Group 0: Noble Gases

Group 0, also known as noble gases, is a group of non-metal elements located on the far right column of the periodic table.

A periodic table displaying elements grouped by their type. The elements are presented in coloured blocks according to their category: nonmetals in pink, metals in green, and noble gases in turquoise. Each element is represented by its symbol and atomic number. For instance, 'H' with number '1' for Hydrogen is in the top-left corner, and 'Og' with number '118' for Oganesson is in the bottom-right. On the top, a colour legend indicates the association between each colour and the type of element.

  • Noble gases are known for being unreactive and stable due to having a complete set of electrons in their outermost shell.

Mendeleev did not include the noble gases in the original periodic table because, at the time, most elements were discovered through reactions with known elements. However, since noble gases are the least reactive elements, they remained undiscovered.

Therefore, the noble gases were not discovered until after he had developed the table.

The table below shows the electronic configurations of the first three noble gases:

Noble gasElectronic structure

Below is the structure of the atom of the first noble gas, which is helium.

A simplified atomic model of a Helium (He) atom. At the centre is a large pink sphere labelled 'He' representing the nucleus. Orbiting this nucleus is a circular path with two blue spheres, symbolising the two electrons of Helium.

The helium atom has two electrons in its first energy level, which can only hold a maximum of two electrons, making it full and stable. As a result, helium does not react chemically.

Below is the structure of Neon, which is the second noble gas.

A simplified atomic model of a Neon (Ne) atom. At the centre is a large orange sphere labelled 'Ne' representing the nucleus. Surrounding the nucleus are two concentric circular paths, each with multiple pink spheres. The inner circle has two pink spheres and the outer circle has eight, symbolising the electrons of Neon.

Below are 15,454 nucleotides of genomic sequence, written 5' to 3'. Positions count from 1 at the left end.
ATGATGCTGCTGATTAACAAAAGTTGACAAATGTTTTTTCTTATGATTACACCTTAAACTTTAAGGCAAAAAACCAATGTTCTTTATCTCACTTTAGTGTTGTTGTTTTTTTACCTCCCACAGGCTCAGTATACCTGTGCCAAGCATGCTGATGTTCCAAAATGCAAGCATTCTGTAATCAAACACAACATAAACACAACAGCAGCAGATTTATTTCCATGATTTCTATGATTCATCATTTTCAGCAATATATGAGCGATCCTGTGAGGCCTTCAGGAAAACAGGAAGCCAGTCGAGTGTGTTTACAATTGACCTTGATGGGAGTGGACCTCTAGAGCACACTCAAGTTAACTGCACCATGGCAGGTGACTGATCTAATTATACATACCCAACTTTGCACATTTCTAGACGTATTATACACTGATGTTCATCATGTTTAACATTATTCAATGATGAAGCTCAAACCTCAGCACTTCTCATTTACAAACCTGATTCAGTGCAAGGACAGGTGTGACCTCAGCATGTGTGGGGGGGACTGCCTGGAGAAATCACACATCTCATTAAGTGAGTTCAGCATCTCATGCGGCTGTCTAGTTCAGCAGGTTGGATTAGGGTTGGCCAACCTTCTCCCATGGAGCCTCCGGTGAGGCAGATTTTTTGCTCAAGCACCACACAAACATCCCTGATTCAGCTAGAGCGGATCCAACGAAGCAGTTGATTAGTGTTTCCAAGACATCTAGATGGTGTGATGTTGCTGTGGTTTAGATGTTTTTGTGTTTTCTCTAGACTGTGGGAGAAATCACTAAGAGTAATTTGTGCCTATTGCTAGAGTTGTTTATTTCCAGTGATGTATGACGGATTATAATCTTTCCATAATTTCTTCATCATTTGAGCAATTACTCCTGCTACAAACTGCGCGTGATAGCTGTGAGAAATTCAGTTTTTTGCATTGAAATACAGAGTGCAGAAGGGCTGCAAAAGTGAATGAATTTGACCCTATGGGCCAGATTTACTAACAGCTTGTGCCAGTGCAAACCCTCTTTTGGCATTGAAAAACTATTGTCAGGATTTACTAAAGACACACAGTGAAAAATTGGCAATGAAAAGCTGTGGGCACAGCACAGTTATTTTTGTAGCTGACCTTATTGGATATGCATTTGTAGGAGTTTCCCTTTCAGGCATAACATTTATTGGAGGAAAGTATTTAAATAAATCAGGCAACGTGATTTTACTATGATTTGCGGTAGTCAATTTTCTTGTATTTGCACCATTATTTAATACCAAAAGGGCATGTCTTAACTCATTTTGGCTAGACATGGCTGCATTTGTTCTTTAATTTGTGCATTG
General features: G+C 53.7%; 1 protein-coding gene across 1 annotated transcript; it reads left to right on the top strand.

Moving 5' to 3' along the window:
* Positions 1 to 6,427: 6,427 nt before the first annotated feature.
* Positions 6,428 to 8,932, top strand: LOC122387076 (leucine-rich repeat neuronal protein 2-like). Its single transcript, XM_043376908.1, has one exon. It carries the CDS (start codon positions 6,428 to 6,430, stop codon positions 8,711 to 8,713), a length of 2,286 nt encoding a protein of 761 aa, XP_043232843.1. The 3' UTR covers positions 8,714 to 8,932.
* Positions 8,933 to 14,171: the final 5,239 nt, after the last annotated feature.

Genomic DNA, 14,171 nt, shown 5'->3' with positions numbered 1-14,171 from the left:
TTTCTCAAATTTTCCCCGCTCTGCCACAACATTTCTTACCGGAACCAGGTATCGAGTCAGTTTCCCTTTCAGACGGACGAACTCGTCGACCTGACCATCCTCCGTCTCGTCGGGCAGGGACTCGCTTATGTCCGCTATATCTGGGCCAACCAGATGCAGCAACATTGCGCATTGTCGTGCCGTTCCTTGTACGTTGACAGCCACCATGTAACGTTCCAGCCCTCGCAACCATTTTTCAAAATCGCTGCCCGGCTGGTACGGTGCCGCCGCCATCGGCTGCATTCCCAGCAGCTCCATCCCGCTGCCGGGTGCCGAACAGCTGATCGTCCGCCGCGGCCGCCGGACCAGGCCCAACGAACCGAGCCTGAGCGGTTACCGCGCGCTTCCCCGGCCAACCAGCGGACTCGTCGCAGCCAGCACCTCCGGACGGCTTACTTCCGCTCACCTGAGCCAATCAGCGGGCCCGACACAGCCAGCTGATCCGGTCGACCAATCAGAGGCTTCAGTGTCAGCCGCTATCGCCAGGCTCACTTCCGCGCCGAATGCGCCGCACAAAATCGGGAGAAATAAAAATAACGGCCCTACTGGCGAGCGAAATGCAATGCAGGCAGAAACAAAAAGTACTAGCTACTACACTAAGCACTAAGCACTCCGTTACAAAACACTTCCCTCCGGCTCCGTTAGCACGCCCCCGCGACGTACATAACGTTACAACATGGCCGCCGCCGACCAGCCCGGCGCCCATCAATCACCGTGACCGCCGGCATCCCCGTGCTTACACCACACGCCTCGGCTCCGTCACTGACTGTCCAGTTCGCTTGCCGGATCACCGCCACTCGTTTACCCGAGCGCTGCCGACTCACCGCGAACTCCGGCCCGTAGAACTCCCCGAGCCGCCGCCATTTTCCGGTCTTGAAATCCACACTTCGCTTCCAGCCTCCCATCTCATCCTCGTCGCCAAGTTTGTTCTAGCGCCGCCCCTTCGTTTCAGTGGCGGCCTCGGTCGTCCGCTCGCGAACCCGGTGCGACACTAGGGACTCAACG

Neon, the second noble gas, has 10 electrons in total. Out of these 10 electrons, 8 are located in the second energy level, which can hold a maximum of 8 electrons. This means that the outer shell of neon is full, making it stable and unreactive, just like helium.

All group 0 elements have boiling points lower than room temperature, which makes sense as they are called noble “gases”. However, as you move down the group, the boiling points increase due to the increase in the relative atomic mass. Among them, helium has the lowest boiling point at -269 ºC, while radon has the highest, at -60 ºC.

A vertical bar graph titled "BOILING POINT (°C)" displaying the boiling points of various noble gases. The y-axis ranges from 0 to -300°C. The gases, from left to right, are Helium, Neon, Argon, Krypton, Xenon, and Radon. The bars show increasing boiling points from Helium to Radon, with Helium having the lowest near -270°C and Radon the highest just below -50°C. The bars are coloured in shades of green.

The reason for the increase in boiling point is related to atom size. Larger atoms have stronger intermolecular forces between them. This means that more energy is required to overcome these forces and convert the substance from a liquid to a gas.

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